MONTANA MOSS AGATE
Montana Moss Agate is one of the alluvial agates. Found not in-site, but in the Flaxville gravel deposits scattered over a large area encompassing hundreds of square miles. The beauty of this is that they cannot be claimed, mined and dug-out by a few enterprises but will be available, in smaller numbers, to public and collectors for tens and hundreds of years to come. The fresh exposures do get hunted quite diligently each year, but new agates are always found by the persistent collectors.
Montana Moss Agate, a name given to the beautiful chalcedony found, most abundantly, in the alluvial gravels of the Yellowstone River, would probably be better named Yellowstone Agate, because its genesis was centered in the Yellowstone Park area. The actual tremendous volcanic activity that produced the conditions necessary for the formation of agate, spanned hundreds of miles and millions of years.
Although it’s genesis centered in the Yellowstone park area of Montana and Wyoming, this volcanic activity ranged from the eastern Rocky Mountain front in south-central Wyoming to the western front of the Black Hills and north across eastern Montana and into Saskatchewan and Manitoba Canada.
Eastern Montana was mostly a shallow inland ocean, almost a swamp with huge forests lining it’s shores and islands of volcanoes spewing forth lava to entomb parts of the forest in lava and ash. The bowels of the Yellowstone bulged and roared and flowed mountains of lava that decimated thousands of acres of mighty redwoods and sequoias for hundreds of miles around. This decimation continued for hundreds of years with layer upon layer of forests growing up and then being driven down under the ponderous weight of all the mega-tons of lava and ash. The hot lava devoured most of the wood in its rush to cover the trees, but some of the shape and ingredients of the limbs remained trapped in the cooling lava. When the time of volcanoes and lava was subdued and the rains came, mineral laden silica-water flowed into the cavities and pockets left by the dying trees and bubbling lava. As flow after flow slowly filled the pockets with liquefied silica, Montana Agate was born.
Agate has been known to have many positive and healing aspects. Healing, self confidence, and increased memory are just some of the claims to this gem that has been very consistent throughout history, even encasing ancient times. Although some of the claims are far-fetched, such as invisibility and fortune-telling, others are reported constantly enough to be credible to some degree.
Among the mystical powers attributed to Agate are the ability to guard against danger, cure insomnia, ensure pleasant dreams and enable you to see the world with greater clarity. It is also said to increase concentration and promote good fortune. One legend tells of how a person who looks upon an agate is obligated to be truthful. Another tells of Agate ending bad luck, enhancing strength and creativity.
Artists and Students may benefit from Agate by improving their memory and creativity.Public Speakers may benefit from Agate by an increase in their self confidence, vitality, and reduced stress.
Agate amulets and bracelets have been used to promote longevity, protect one from falling, and keep marital and romantic fidelity.
Said to aid in digestion, help with arthritis and headaches, improve hearing, heal ulcers, reduce inflammation and fever, stimulate fertility, increase circulation, improve tooth and gum health, reduce stomach problems, increase physical endurance, and lesson insomnia.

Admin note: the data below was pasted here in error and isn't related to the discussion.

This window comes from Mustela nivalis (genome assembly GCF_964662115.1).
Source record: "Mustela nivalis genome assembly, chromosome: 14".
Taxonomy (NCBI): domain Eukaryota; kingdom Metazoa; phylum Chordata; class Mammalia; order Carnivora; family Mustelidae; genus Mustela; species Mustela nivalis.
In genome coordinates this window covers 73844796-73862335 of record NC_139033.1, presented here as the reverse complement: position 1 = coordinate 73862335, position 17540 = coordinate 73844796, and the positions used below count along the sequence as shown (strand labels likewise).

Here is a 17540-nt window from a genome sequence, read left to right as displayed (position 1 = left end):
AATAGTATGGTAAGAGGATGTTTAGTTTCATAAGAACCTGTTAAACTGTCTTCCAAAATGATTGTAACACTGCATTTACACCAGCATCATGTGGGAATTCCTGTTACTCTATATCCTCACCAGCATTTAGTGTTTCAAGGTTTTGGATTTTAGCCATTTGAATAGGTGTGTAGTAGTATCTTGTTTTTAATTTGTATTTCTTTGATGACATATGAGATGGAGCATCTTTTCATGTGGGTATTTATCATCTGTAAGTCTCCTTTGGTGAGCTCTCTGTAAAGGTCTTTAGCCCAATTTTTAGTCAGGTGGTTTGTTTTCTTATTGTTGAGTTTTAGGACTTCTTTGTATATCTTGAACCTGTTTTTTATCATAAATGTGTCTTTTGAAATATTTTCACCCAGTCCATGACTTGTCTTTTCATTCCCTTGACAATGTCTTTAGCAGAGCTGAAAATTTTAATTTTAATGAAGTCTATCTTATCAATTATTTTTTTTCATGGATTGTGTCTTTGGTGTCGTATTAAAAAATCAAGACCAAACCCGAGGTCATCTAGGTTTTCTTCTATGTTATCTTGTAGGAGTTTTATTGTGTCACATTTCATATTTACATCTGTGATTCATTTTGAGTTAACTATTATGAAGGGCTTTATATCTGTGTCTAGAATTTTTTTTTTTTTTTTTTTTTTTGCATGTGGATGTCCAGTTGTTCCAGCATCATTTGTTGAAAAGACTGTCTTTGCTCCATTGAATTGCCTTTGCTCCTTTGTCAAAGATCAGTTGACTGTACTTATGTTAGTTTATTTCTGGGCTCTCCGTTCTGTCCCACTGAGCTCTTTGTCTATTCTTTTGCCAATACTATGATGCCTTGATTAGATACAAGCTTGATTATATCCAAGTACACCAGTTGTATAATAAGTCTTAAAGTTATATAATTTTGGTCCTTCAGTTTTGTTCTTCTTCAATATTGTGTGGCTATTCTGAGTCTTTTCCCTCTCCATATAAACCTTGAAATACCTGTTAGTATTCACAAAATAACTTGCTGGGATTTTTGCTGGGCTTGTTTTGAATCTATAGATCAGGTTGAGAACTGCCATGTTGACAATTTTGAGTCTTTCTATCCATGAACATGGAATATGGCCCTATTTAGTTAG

protect from falling, balance yin and yang, calm, increase good fortune, remove negative energy, keep one in touch with reality, and incorporate one’s life purpose and spirituality into everyday action.
Whether carrying an Agate in your pocket, handling an Agate Carving on a frequent basis, or wearing a piece of Agate Jewelry – Montana Agate is said to have very high physical and spiritual benefits.
About Agate in General
- Agate is one of the most varied and desired forms of “chalcedony” (pronounced Kal-SED-ney) which is one of the many varieties of quartz. Scientifically classified as a cryptocystalline or microcrystalline quartz, it has a hardness of 7.
- Quartz, in all its forms, is the single most abundant mineral on earth, making up almost 12% of the earth’s crust.
- Quartz varieties are separated into two basic groups, macrocrystalline and microcrystalline. In macrocrystalline quartz the individual quartz crystals can be seen with the naked eye. In microcrystalline, sometimes called cryptocrystallline, the individual crystals are too small to be seen even under slight magnification. Agates and chalcedony in other forms, like chrysoprase and carnelian, jaspers and flints, are some of the cryptocrystalline forms of quartz.
- Some examples of the macrocrystalline forms of quartz are amethyst, ametrine, citrine, rose quartz, rutilated and smoky quartz.
- Agates in many different varieties are distributed worldwide but localities of agate beds of major significance only number less than a hundred.
- Humanity has admired agates for thousands of years. In ancient times the beauty and durability of agate prompted them to use it in both practical and ornamental forms. It was believed that agate has unique properties that protected the wearer from dangers and promoted strength and healing.
- Agates in general come in many different forms and are formed in at least five different ways. The main conditions necessary for agate formation, are the presence of silica from devitrified volcanic ash, water from rainfall or ground sources, and manganese, iron and other mineral oxides that form bands and inclusions.
- A large portion of the agates found around the world are found “in-site” where they were formed. The main problem with this is that once the deposit is dug out, they are gone. Unless a new deposit of a particular agate is found in the area, they are gone forever.